Journal•Lists is a free subscription service that emails you historical novels, periodicals and diaries in short e-installments.
It has been designed to recapture the process of reading in installments that was a key part of the reading experience in the eighteenth and nineteenth centuries. It also offers a new way of reading diaries and letters that encourages a closer connection with their authors’ daily lives.
The first Journal•Lists goes live on 14 August with James Boswell’s Journal of a Tour to the Hebrides. If you sign up, you will receive each entry of Boswell’s diary on the anniversary of the day it was written.
Upcoming Journal•Lists will include The Spectator and Lord Byron’s Ravenna.
We’ve written quite a few posts with links to online resources for printed material, maps, and images at this stage but I don’t think we’ve written a post focussing on audio and visual podcasts yet, so here’s a list of a few podcast series that you might find useful…
The National Library of Ireland is working to make many of its resources available online. There is an impressive range of material already available through their online catalogue. I was browsing through some images recently and came across this print of Francis Higgins (1745?-1802).
I was in Philadelphia over the summer and I noticed that there are many monuments to Benjamin Franklin in the city. One in particular, located opposite the Masonic Temple at 1 North Broad Street, caught my attention. It was designed by Joseph Brown and, as you can see below, shows Franklin Continue reading Benjamin Franklin, The Printer
The artist Gabriel Beranger was born in Amsterdam in c. 1729. He lived in Ireland from 1750 and remained in the country until his death in 1817. He is noted for his antiquarian sketches and watercolours, and for gathering information on the Yola language, a variety of English once spoken in Continue reading Beranger Watercolours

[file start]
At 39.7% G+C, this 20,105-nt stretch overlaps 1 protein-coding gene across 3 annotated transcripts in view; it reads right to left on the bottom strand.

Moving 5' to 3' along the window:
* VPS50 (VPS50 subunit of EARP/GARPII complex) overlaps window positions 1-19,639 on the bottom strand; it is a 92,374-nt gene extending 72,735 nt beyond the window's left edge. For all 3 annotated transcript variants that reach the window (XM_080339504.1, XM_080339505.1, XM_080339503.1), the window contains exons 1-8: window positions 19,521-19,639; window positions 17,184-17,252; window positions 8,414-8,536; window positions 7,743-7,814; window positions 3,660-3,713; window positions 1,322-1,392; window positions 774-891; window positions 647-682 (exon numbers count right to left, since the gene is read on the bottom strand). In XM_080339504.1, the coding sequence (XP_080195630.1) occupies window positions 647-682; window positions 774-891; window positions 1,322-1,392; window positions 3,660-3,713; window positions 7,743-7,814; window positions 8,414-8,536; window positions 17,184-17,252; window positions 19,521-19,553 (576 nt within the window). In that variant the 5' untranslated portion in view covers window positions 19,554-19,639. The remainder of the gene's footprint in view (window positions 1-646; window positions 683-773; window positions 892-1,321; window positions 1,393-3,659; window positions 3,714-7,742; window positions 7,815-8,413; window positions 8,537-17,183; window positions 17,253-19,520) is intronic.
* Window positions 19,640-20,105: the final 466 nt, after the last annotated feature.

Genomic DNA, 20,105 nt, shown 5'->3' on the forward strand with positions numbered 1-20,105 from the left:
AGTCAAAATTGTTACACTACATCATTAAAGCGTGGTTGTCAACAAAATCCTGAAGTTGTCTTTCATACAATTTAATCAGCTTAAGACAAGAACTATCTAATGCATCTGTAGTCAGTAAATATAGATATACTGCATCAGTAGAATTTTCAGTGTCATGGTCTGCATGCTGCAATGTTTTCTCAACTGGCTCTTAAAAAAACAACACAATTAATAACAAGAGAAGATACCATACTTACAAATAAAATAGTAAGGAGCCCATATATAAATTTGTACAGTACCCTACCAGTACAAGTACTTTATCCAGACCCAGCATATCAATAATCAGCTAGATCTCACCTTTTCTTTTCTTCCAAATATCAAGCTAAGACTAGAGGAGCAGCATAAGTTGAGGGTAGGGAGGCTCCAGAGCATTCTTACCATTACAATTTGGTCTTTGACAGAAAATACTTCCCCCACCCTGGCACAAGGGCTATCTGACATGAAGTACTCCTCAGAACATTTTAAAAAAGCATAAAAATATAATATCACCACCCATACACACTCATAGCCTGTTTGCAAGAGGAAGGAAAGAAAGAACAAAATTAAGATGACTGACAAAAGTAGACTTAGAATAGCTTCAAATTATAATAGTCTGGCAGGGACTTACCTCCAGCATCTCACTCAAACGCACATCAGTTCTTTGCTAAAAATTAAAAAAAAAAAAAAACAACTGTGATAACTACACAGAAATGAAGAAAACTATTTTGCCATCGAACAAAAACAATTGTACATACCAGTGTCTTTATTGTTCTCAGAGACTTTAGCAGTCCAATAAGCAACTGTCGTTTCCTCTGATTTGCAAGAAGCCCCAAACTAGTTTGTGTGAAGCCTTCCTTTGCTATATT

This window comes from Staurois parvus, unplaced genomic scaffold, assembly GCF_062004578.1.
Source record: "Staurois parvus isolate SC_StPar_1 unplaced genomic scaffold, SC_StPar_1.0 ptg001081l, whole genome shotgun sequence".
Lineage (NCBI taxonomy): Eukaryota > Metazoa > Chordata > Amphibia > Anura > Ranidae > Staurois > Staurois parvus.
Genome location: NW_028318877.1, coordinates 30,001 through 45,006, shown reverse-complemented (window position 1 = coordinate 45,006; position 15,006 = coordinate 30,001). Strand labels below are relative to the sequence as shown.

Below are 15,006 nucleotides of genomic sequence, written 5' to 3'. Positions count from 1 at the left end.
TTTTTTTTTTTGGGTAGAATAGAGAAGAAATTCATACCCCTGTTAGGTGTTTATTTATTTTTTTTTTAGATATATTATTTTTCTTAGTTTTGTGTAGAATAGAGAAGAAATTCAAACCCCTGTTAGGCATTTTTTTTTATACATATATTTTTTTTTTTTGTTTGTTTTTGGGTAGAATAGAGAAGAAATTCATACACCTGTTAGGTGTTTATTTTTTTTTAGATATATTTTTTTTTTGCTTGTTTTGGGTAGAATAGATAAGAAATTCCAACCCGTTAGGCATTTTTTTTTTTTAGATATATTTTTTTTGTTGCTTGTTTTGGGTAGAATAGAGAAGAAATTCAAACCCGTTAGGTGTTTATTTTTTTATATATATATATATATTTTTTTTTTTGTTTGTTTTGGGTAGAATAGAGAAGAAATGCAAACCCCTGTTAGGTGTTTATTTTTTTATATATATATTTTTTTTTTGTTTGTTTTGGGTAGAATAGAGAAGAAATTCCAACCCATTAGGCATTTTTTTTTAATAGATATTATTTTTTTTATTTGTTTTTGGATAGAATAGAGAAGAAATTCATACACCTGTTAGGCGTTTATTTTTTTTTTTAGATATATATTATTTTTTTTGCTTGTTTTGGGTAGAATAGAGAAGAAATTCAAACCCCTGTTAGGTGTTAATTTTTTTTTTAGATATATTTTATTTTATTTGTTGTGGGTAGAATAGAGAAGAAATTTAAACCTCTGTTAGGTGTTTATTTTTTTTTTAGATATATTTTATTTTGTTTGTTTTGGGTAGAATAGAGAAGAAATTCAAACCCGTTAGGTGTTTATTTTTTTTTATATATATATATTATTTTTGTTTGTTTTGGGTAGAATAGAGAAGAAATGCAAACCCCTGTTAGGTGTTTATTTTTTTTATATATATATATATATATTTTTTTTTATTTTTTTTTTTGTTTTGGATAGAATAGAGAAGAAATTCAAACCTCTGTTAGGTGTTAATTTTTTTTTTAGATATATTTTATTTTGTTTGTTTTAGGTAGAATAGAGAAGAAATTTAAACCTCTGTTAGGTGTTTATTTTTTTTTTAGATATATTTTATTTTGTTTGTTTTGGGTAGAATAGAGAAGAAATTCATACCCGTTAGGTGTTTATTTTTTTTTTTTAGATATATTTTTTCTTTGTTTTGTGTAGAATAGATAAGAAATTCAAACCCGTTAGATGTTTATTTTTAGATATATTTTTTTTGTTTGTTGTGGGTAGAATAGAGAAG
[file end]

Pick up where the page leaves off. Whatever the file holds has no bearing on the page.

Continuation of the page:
Recently, I came across a broadside ballad entitled, What call have you Ned, published in 1805. The image below is from a copy of the broadside held at the The British Museum. As you can see, this copy features a hand-coloured etching.
Time for another round-up of all of the useful resources, databases, blogs, heritage sites, libraries, archives and websites that have been mentioned on the blog over the last eight weeks. New additions to the list are in bold. Once again, many thanks to everyone who contributed to this list in the Continue reading Resources Round-up June/July 2014
On Sunday, 6 July 1690 (o.s.), a thanksgiving was held in St Patrick’s Cathedral in Dublin to celebrate William III’s victory over James II at the Battle of the Boyne (which took place on 1 July 1690 (o.s.) or 12 July 1690 (n.s.), depending on what calendar you prefer).
This etching by Richard Newton from 1794 shows the ‘Progress of an Irishman’ through his life in fifteen figures. The first figure shows the Irishman on the way to school (eating a potato for breakfast) and the rest of the pictures tell the story of other major events in his life, such Continue reading The Progress of an Irishman
This is a picture of William Penn at the age of 22. Penn is well known as an early Quaker and founder of the colony of Pennsylvania, which is named after his father, Sir Admiral William Penn (1621-1670).
A few weeks ago, I went on the Women’s History tour of Glasnevin Cemetery. As expected, much of the focus was on early twentieth century Irish politics, but there was one grave of eighteenth-century interest that caught my attention.
The blog has been up and running for just over a month now so I thought I’d gather together all of the useful resources, databases, blogs, heritage sites, libraries, archives and websites that have been mentioned so far. The list is pretty impressive already and we’ll keep building on it in Continue reading Resources Round-up May 2014